NEW YORK ( TheStreet) -- Bank of America ( BAC) has said it did not seek permission from the Federal Reserve to raise its dividend in 2012, but bulls are hoping for a surprise hike from the bank nonetheless. Bank of America was embarrassed last year when it sought Fed approval for a dividend increase and didn't get it. The Fed is expected to rule on whether the 19 largest banks can increase their dividends at the end of next week, following the latest in now annual "stress tests" of bank balance sheets mandated by the Dodd-Frank financial reform law passed in 2010.
In an interview last week, Rochdale Securities analyst Dick Bove predicted Bank of America would raise its dividend by the second quarter of this year. Stifel Nicolaus analyst Chris Mutascio also is looking for Bank of America to raise its dividend, according to a report he published Friday March 9. While Mutascio does not discuss Bank of America in the body of his report, he notes in a chart accompanying the report that he estimates the bank will pay out $900 million in dividends in 2012 versus a Wall Street consensus estimate of $577 million in dividend payments for Bank of America this year. Mutascio's view is especially surprising since on the whole he is more bearish that his analyst counterparts at other institutions about the prospects for big dividend increases in the banking sector. In explaining the rationale for his overall bearishness on dividends, Mutascio argues regulation post crisis has tended to be tougher than the market expects as a whole. He also believes that "the current macro environment will cause the Fed to err on the side of caution," and that "management teams realize this," and so will go into the stress tests "asking for less in earnings payouts than they might otherwise ask for in a more confident or less volatile economic back drop." Asked why he was more bullish than the rest of the Street on Bank of America's dividend prospects, Mutascio replied via email. "We have a very minor increase in our model to $0.04 per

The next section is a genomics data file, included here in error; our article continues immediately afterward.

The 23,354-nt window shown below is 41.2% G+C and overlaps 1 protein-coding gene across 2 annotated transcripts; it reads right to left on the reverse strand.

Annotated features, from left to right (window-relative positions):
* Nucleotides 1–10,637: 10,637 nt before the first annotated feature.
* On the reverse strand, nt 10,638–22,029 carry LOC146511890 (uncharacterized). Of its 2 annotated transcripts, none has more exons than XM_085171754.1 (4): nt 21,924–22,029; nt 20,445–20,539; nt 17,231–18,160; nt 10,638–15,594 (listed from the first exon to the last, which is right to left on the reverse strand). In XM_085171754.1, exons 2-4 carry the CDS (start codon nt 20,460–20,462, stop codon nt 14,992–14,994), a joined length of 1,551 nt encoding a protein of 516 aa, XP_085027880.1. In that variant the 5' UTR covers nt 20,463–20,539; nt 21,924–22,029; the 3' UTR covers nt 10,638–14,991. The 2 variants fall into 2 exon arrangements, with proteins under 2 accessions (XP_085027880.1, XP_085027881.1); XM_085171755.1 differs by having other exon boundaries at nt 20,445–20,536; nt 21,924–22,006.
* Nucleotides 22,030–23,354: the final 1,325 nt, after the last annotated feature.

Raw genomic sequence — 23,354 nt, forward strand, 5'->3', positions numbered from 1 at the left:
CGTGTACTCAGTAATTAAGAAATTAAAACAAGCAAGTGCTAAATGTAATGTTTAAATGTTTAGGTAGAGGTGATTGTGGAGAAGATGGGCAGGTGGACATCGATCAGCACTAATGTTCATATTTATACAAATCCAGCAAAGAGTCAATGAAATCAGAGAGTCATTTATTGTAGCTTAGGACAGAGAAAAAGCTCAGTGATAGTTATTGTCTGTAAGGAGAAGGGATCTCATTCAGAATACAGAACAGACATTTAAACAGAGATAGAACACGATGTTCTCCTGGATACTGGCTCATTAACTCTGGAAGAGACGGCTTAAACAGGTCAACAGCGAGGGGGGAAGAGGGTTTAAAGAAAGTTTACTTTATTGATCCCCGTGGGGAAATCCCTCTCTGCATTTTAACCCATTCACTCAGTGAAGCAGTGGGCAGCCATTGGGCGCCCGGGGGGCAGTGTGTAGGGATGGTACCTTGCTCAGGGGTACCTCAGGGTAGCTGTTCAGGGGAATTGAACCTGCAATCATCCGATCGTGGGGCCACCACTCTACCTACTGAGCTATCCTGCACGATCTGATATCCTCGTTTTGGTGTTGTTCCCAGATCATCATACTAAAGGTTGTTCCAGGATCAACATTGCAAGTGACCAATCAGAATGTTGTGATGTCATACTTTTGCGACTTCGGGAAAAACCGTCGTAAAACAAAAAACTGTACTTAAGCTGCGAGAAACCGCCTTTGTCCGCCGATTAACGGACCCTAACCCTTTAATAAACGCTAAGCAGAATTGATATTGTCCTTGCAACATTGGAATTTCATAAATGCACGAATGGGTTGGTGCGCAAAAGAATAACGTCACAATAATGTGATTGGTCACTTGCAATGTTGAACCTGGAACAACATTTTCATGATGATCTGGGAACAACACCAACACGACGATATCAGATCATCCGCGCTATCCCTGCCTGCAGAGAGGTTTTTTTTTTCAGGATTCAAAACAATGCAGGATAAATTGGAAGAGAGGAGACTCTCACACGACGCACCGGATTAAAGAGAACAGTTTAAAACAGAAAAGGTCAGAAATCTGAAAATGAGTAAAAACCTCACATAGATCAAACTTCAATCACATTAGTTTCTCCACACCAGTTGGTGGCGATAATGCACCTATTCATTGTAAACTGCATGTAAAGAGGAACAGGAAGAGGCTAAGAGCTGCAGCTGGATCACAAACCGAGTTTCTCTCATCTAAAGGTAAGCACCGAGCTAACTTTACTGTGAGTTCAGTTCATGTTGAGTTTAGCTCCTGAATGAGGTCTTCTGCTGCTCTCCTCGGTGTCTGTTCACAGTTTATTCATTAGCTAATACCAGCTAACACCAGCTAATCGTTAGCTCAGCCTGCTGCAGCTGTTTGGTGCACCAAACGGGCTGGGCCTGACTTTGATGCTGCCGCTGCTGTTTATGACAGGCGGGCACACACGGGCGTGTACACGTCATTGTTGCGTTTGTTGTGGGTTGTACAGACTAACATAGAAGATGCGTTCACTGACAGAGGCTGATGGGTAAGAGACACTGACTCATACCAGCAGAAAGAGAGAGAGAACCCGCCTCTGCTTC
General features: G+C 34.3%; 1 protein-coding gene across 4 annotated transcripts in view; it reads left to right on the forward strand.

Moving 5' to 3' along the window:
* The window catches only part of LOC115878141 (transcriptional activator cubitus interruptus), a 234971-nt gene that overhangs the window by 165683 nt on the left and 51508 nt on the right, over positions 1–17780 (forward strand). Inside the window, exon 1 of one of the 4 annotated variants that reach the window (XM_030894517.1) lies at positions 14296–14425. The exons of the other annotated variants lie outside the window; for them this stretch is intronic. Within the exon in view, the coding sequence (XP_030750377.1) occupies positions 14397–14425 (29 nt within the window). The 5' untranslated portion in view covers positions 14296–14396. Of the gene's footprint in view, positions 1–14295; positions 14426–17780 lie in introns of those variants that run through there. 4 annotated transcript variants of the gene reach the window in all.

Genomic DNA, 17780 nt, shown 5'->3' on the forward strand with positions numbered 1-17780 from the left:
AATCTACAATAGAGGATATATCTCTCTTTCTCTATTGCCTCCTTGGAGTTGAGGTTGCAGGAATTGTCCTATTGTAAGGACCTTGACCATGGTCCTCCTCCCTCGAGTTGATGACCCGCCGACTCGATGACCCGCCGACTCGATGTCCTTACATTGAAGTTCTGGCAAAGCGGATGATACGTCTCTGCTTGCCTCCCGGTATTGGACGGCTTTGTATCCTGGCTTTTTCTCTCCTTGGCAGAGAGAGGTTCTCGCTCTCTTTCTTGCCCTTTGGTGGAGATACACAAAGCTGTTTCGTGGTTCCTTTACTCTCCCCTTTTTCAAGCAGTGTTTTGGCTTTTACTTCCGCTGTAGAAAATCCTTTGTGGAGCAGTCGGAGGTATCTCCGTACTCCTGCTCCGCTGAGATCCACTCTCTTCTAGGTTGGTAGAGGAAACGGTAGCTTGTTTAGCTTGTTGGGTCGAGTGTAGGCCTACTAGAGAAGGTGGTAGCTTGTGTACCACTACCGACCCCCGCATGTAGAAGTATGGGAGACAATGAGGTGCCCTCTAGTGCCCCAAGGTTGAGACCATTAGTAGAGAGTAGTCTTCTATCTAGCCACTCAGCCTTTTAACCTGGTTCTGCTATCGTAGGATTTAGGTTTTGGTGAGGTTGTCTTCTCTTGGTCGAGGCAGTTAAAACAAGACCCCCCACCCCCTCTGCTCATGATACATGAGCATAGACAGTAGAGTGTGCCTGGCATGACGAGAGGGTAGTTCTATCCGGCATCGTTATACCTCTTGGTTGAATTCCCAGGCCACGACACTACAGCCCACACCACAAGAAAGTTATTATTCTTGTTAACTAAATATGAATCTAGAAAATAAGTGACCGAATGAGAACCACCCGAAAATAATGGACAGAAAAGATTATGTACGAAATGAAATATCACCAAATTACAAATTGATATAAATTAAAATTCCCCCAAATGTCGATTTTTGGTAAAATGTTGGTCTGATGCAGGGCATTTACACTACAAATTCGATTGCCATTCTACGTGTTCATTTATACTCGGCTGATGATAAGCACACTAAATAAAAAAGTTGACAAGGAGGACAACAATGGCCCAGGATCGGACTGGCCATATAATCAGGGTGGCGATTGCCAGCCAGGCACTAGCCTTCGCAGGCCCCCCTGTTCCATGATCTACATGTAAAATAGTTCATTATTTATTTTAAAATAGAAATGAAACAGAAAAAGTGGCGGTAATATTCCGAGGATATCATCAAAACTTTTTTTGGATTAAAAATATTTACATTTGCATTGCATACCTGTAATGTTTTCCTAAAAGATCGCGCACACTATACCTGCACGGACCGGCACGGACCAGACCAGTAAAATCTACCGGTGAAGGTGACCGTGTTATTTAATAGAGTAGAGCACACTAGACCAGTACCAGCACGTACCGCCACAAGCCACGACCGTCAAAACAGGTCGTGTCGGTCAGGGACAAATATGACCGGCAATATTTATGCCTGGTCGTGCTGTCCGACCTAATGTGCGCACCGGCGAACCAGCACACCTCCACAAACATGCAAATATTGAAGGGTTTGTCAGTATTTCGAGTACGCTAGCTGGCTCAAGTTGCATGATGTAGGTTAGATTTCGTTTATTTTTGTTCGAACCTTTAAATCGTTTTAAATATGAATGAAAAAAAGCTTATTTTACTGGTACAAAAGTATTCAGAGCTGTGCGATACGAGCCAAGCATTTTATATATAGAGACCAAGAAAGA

quarter late in the year. I would not characterize our stance as bullish considering you are talking about very small numbers."